Organizers said several hundred fast-food workers planned to sit in at restaurants in dozens of cities on Thursday. Organizers said the police arrested more than 50 workers in Detroit for such action on Thursday morning. The civil disobedience is intended to draw more attention to the “Fight for Fifteen” movement and to step up pressure on the nation’s fast-food chains. [NYT]
The living wage advocacy website Low Pay Is Not Okay has a large gallery of images from today's protest in Times square, which it says resulted in the temporary shutdown of 42nd St.
[Photo credit: Low Pay Is Not Okay.]
Alexis Okeowo tells the story of Biram Dah Abeid and his crusade to abolish slavery in his home country of Mauritiana. Abeid is the founder of the country's largest anti-slavery organization, and he will stop at nothing to get slave owners arrested:
Finally, the police took the slaves to the station, and Abeid and the others followed. For a moment, the activists—schoolteachers, civil servants, the unemployed—remained in a standoff with the police there, a force of some sixty officers. Abeid walked toward a policeman. When the policeman grabbed Abeid’s shirt, Abeid butted him twice with his head. “I wanted to go to jail,” he said. “When people ask why I am in jail, they will have to know there were two slave girls, and the government refused to put the slave owner in jail.” As the activists and the police clashed, Abeid lunged at the police again, and he was arrested. He was jailed for three months; the slave owner was released after nine days. But it was a seminal victory for IRA: the first time that police had imprisoned a slave owner. The organization has since helped to put about twenty others in jail, though often for brief terms. As owners heard about the arrests, they started releasing their slaves, in a ripple of fear. Working through a network of nine thousand activists, IRA has freed thousands of slaves around the country. Haratin often refer to the former slaves as Biram Frees. [New Yorker]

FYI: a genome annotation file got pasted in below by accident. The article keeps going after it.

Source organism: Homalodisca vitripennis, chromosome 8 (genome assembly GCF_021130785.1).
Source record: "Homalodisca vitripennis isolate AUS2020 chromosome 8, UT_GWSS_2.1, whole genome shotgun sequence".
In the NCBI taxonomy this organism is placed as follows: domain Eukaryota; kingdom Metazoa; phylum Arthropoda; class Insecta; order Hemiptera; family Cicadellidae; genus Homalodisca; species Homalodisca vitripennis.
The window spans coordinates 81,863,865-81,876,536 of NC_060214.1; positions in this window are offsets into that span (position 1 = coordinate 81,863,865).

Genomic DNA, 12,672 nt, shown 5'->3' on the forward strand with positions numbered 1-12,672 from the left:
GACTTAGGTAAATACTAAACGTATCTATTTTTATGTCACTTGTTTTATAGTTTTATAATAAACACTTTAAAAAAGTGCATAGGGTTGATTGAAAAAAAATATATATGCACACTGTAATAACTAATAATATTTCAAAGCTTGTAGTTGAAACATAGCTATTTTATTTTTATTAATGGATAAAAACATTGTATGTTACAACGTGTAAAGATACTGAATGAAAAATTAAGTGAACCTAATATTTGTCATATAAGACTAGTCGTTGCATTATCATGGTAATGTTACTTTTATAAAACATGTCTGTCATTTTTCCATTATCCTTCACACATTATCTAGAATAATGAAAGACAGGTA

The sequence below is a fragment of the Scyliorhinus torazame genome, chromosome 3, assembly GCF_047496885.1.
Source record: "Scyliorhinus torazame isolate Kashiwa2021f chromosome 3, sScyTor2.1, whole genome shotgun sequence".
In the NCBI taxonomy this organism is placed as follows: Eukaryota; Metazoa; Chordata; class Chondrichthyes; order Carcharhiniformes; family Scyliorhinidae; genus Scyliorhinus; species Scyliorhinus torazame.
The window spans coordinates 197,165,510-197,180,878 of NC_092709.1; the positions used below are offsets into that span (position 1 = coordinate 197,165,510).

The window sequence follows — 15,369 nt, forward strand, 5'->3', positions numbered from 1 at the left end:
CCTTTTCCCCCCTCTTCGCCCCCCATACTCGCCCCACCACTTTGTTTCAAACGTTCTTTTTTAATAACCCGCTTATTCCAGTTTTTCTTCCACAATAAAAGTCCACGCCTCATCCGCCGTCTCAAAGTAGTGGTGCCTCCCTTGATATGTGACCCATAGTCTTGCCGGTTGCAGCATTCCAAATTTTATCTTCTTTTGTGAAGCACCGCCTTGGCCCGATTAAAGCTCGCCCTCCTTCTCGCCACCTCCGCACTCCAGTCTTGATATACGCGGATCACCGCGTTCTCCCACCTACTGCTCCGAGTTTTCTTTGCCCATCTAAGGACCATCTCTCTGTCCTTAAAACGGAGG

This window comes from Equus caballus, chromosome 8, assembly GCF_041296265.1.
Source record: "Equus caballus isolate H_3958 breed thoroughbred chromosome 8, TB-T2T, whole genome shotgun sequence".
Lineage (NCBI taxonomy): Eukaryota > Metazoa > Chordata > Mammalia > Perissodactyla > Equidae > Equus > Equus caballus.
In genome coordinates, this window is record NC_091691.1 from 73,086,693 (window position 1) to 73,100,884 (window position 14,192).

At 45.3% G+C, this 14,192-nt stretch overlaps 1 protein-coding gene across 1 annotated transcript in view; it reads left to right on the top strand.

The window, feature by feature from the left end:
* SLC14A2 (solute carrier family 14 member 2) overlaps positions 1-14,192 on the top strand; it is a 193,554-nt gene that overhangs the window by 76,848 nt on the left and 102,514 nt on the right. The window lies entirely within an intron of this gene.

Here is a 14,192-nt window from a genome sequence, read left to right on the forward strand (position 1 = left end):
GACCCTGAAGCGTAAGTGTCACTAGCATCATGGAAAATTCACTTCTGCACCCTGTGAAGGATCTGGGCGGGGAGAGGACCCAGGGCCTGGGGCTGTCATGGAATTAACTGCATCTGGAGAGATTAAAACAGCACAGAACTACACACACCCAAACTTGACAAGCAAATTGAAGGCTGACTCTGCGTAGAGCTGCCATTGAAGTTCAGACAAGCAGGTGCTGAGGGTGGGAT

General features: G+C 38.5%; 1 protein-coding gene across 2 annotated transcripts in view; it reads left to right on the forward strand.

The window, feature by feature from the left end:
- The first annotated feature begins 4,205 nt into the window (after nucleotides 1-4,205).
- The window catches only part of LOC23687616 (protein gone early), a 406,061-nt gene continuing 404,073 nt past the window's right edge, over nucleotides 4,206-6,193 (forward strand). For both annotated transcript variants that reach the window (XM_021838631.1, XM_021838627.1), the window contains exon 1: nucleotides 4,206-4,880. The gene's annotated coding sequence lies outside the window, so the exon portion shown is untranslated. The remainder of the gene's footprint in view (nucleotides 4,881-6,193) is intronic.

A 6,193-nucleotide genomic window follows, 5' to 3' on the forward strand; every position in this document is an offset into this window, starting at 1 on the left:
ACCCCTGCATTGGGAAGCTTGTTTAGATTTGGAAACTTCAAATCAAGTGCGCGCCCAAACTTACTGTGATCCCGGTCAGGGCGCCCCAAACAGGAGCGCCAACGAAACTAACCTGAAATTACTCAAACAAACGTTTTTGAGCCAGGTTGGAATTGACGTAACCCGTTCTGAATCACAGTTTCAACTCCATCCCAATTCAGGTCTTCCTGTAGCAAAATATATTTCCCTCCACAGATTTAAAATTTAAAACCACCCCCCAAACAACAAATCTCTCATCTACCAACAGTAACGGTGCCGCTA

In 1981, Mauritiana became the last country on earth to outlaw slavery, but the country still has the highest incidence of slavery in the world. The practice is sustained by tradition, economic necessity, and idiosyncratic local interpretation of Islam that Abeid is risking his life to discredit.
[Photo credit: Nouakchott, the largest city in Mauritiana, by Manuel M. Almeida, Creative Commons.]